There are some ideas I place a high priority on and am constantly re-checking and re-examining them to make sure I’m not fooling myself. With regards to esoteric math and science, honestly, as long as it works (like my car and PC) I really could care less. If evolution or the Big Bang were replaced by a better theory tomorrow, I certainly wouldn’t shed a tear.

  • Polly, you are the one who said that faith and reason were incompatible, I was simply pointing out that every single person operates and thinks out of the assumption that what they have been told but haven’t verified is true. If that isn’t what faith is give me a better definition. Your assertions backing up your faith don’t really change the fact that you, like every single other person alive and thinking, operates on the basis of faith in something.

    You think that religious believers don’t change their ideas based on experience? You couldn’t have read much on the topic, changing ideas based on experience is a feature of much of religious writing, it is pretty much built into liberal religion, though not fundamentalist religion.

    You might not be surprised if I bring up the widespread belief, especially among today’s atheists, in the claims of evolutionary psychology. Since so much of their production depends on assertions made about the inner life of hominids in the Pleistocene period, something for which there is almost always quite literally no evidence I assume you will be putting them in the same box with moon cheese. If you do prepare yourself for the attack of the Dawkins groupies and the entire defense mechanism of biological determinism.

  • Polly

    Faith is believing in something without any reason given except that of authority.

    I stand by what I said. The fact that I have reasons to belive or disbelieve ideas is in direct opposition to taking things on authority. Lest you think of “science” as the same kind of authority let me explain.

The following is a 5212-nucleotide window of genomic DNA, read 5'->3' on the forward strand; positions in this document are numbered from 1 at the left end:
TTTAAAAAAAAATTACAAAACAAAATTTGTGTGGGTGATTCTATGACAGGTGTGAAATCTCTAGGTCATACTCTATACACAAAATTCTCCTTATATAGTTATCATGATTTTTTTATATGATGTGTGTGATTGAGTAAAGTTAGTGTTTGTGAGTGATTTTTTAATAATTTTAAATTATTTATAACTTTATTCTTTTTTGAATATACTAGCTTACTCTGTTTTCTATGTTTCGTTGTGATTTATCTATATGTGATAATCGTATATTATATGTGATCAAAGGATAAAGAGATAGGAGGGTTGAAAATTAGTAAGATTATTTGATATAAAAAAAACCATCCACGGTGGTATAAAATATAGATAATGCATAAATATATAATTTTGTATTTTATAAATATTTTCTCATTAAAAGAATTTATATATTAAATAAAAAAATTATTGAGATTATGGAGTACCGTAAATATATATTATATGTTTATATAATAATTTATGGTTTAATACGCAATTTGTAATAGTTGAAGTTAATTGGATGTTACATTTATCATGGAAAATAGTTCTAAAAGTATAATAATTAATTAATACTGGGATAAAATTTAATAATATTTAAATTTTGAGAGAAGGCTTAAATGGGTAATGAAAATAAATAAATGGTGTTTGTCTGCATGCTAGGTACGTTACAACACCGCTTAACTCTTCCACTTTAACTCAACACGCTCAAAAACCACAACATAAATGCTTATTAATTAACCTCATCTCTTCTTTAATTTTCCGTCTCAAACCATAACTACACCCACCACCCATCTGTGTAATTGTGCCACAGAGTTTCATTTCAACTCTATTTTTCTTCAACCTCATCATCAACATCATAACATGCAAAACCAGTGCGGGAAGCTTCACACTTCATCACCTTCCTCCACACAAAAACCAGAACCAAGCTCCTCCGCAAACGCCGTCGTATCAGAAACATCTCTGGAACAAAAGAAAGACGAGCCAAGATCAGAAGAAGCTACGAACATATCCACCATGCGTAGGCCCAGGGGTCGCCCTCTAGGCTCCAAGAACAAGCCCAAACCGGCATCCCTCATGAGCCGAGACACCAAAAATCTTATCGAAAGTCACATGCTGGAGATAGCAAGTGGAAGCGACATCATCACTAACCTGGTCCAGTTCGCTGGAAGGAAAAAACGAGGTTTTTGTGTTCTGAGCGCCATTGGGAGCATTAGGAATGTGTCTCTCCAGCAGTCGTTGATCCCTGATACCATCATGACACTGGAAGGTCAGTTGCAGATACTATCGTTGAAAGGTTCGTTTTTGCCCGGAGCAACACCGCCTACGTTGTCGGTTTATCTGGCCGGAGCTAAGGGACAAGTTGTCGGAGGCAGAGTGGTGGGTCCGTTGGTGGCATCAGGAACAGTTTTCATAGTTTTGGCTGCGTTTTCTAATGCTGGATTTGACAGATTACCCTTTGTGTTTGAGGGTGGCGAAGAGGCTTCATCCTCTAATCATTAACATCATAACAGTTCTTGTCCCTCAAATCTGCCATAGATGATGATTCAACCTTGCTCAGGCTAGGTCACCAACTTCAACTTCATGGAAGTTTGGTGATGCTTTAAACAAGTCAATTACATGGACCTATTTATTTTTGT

Do I trust an individual scientist that I don’t even know? NO. Do I trust the process of peer review and competition among scientific ideas? On the whole, yes. It’s not a perfect system, nor does it have to be. It’s much less reasonable for me to think that many people who have performed experiments all came to the same wrong conclusion. Or, as many literalists claim, that there is a conspiracy among biologists to push the “dogma” of evolution even though it has no foundation. These are possible, but implausible.

    I know liberal Christians are open-minded. And I say, good for them (no sarcasm intended). But, they aren’t acting on faith but on direct experience and human reason with respect to their changing opinions.
    As for what was going on in the minds of early hominids, such ideas are interesting but to be taken with a grain(?), no, a heavy dose of salt.
    There are many unimportant (to me personally) ideas that I will never know for sure the validity of.
    The difference comes in when people make claims about the existence of supernatural entities and the after life with certitude, rather than framing their views as baseless conjecture or wishful thinking.

  • Faith is believing in something without any reason given except that of authority.

    I’d disagree, though that is certainly a component of it. Many people believe in something on the basis of a personal experience of some kind, quite often on experiences that can’t be demonstrated to someone else or confirmed objectively. To an extent everything we believe and know is based on experiences that someone has had, even math begins in the experience of the physical word, the interpretation of the experience, confirmation that other peoples’ experiences match ours and the extension of those experiences through reason and logic, which are also based in similar experiences. Math deals with fairly simple experiences and is very careful about the extension of those experiences calling for complete integrity of the proof of those. Physical sciences sometimes approach that level of verification, though not always. As the sciences deal with more complex matters the possibilities of certainty grow more remote.

    I chose the example of evolutionary psychology because that is where I first came into contact with Dawkins and some of his close allies, I didn’t buy it back when it was called Sociobiology and made up ties between people and animals, substituting story telling about the pre-historic period and changing the name seems to have blinded a lot of people to the essentially made-up nature of the practice. The leap of faith required to buy into this stuff doesn’t seem to deter many who believe themselves to be faith-proof. That, along with the potential damage to the culture of democracy, is the reason that I bring them up so often.